We are in front of our customers, we have our design fully tested in our lab, all analog and digital filters works perfectly, but, in the customer installations there are an unknonw noise source. In this case, we must recompute digital filters, and spend time re sintesizing and implementing. Maybe this situation is a bit exaggerated, but there are a lot of situations where modify the characteristics of our filters in deployment phase may be very helpful.

Equations for compute the coefficients for digital filters, may be easy for low order FIR filters, or very complicated for several order IIR filters. Luckily, there are some tools that can kelp us to compute them. Most used tool for this purpose, surely is Matlab, but there are good open source alternatives like Octave or Python’s library Numpy and Scipy, and is the last one the way that I’ll show you in the next project using Pynq.

First of all, we need an IP with a filter, where the coefficients are sended through AXI. In 96analogxperience repository, you can find the IP axi_fir0_v1.0, that is a 8 order FIR filter with configurable coefficients through AXI interface. Input and output widths are configured when the IP is instantiated. Since the 96AnalogXperience works with 16 bits, we will use this width for input and output. INput and output signals, for this example will use Q15 format. For the coefficients, AXI provide us a efficient way to interchange parameter of 32 and 64 bits. IN this case, we will use parameters with 32 bits, this value is fixed inside the IP code, and we will configure the decimal at 31. Decimal width of parameters will depend of the paramaters, since if their values are in the range +-1, we can use only o bit for the integer part, but if the parameters have bigger values, the decimal part needs to be reconfigured.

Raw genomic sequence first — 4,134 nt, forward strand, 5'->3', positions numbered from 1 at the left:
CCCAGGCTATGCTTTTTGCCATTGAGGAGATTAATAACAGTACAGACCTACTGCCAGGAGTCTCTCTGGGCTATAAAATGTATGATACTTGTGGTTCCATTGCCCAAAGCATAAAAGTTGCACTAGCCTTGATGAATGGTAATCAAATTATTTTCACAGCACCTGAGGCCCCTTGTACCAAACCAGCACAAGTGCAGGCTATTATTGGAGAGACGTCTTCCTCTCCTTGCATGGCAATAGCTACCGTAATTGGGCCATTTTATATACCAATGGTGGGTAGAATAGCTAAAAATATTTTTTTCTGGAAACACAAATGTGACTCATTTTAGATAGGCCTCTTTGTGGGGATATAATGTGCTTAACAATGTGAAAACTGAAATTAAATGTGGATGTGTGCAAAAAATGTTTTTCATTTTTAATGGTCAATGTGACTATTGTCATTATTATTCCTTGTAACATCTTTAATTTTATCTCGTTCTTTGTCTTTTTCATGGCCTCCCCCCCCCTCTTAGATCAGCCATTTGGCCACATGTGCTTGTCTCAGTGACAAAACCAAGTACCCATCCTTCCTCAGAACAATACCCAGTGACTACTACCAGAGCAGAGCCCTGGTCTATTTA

In addition to the AXI filter, we will need some modules. First, we need a clock enable generator for generate a one clock cycle signal at desired frequency, cen_generator_v1_0, v, and a module where we will generate the signal that we will filter, signal_generator_v1_0.v. This last module, read signal values from BRAM infered. Values in BRAM are generated with a python script named mem_generator. This script is written for a jupyter notebook.

Once we have a block design complete, the nexts steps are generate the wrapper, and generate bitstream,.xdc and.hwh. All this files have to be copied in ultra96 through the samba server generated by Pynq.

Once we are connected to the jupyter notebook of Pynq, we can start to write code. First we have to add several libraries to the Python code.

`from pynq import Overlay`

import numpy as np

from scipy import signal

import matplotlib.pyplot as plt

from pynq import MMIO

Overlay is the librarie in charge of configure the PL with our design, LIbraries numpy and scipy are used to compute the fir filter coefficients, and operate with them. Matplolib is used to generate a graph of bode diagram, This is a fast way to verify the fir filter. And the last library that we have to import is MMIO. This library give us the possibility to "talk" with the fir IP. In this case, we will use the methods of the library to write coefficients in the IP.

Once all libraries are imported, we can design the fir filter. For that, we can use the method firwin.

`# FIR filter design`

nTaps = 8; # FIR filter 8th order

fs = 10e3/2 # This value is corresponding with the Nyquist frequency

fc = 3000

wc = fc/fs

taps = signal.firwin(nTaps,wc)

Notice that the order of the filter is defined in the IP, so this value must to be configured to 8. Sample frequency will depends of the constant connected to cen_generator, because the signal generated with this module will set the frequency of all discrete system. Fc is the cut frequency, and its value can be set from 0 to fs/2, or Nyquist frequency. Once the filter has to be defined, with the firwin methods we obtain the 9 coefficients needed for the FIR filter.

Cofficients computed are float, and the IP need a fixed point 32 bits values, so the next step is convert this float coefficients in Q31 format. Once we have the coefficients, we can send them to the IP with the MMIO methods.

`# Write filter coefficients on IP`

coeffIndex = 0

for j in tapsQ:

fir8.write(coeffIndex,j)

coeffIndex = coeffIndex+4

This design is designed to work in AVNET’s Ultra96 board, and my 96AnalogXperience. If you don’t know this mezzanine card, you can find the project on hackster.io. The Github repository includes a script for redraw the block design and configure all, but feel free to use the IP for modify or improve the design and, if you want, share it in the comments field. Below this lines, are the complete script for design the FIR filter, and configure the AXI IP through MMIO interface.

I hope you enjoy with this project. Thanks for reading!

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